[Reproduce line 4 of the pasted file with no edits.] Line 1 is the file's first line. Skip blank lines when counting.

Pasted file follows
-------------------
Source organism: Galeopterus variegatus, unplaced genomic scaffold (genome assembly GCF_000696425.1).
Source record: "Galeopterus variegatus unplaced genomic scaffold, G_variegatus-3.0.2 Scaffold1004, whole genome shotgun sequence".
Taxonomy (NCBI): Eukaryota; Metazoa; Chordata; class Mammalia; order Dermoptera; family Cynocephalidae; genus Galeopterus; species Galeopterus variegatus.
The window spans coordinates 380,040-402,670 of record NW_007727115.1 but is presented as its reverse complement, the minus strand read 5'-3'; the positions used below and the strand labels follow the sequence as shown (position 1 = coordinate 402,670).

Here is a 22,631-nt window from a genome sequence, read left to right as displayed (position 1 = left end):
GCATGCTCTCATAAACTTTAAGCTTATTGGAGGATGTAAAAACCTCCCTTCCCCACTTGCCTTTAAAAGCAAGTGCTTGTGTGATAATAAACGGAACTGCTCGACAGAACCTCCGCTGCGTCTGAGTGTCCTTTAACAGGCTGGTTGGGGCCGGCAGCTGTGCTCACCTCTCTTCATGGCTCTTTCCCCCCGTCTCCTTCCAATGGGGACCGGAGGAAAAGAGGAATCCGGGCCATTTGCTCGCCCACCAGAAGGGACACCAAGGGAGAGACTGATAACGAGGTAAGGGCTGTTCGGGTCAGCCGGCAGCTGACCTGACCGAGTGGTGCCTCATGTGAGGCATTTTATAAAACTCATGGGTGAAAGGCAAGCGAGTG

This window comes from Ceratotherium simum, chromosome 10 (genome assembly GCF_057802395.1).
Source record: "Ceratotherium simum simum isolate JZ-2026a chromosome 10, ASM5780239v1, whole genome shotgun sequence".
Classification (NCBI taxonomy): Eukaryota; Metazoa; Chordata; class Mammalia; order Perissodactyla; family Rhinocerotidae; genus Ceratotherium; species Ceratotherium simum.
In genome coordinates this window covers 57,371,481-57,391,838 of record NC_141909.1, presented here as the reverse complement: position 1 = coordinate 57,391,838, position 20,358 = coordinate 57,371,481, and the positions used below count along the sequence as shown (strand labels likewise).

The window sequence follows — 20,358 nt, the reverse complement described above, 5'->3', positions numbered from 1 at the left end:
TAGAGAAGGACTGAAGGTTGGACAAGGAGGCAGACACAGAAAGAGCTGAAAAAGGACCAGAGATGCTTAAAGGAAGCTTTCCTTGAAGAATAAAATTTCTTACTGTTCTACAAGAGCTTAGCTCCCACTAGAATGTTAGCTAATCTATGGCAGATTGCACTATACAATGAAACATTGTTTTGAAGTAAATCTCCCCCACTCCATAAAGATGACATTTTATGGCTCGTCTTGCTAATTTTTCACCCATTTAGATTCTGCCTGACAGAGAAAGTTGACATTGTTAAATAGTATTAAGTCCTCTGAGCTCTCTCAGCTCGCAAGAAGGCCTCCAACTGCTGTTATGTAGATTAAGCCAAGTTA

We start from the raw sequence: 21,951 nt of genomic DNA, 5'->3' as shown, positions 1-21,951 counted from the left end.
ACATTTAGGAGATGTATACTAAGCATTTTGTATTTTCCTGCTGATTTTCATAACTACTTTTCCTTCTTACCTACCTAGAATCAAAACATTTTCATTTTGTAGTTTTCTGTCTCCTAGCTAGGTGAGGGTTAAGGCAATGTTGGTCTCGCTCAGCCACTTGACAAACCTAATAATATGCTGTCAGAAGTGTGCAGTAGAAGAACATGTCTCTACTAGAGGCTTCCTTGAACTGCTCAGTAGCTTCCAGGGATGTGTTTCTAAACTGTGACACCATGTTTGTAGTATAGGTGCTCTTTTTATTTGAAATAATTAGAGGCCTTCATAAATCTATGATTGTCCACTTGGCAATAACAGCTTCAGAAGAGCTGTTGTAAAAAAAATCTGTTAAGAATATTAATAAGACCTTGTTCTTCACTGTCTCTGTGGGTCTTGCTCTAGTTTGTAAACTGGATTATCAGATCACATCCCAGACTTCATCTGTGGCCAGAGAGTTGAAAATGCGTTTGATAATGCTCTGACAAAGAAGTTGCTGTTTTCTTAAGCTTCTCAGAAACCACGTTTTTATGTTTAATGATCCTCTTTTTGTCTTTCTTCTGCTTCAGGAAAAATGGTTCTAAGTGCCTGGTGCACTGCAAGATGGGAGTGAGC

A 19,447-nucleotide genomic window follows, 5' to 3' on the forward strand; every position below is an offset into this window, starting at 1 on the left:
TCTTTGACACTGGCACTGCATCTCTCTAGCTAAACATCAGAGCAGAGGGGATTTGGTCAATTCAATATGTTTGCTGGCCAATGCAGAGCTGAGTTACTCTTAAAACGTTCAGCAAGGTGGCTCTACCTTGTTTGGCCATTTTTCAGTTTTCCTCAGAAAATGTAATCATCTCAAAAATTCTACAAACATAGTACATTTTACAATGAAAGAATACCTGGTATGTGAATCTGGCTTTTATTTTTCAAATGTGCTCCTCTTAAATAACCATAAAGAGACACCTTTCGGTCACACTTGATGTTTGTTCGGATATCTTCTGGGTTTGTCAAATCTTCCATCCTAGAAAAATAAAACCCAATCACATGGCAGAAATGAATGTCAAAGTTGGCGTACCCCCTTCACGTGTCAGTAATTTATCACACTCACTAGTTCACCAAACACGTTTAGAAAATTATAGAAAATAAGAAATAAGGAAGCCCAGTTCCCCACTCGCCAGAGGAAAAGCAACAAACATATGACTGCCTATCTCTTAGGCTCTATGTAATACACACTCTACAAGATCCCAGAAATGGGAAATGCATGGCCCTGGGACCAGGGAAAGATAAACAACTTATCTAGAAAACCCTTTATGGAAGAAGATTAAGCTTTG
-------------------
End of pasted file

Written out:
The window spans coordinates 380,040-402,670 of record NW_007727115.1 but is presented as its reverse complement, the minus strand read 5'-3'; the positions used below and the strand labels follow the sequence as shown (position 1 = coordinate 402,670).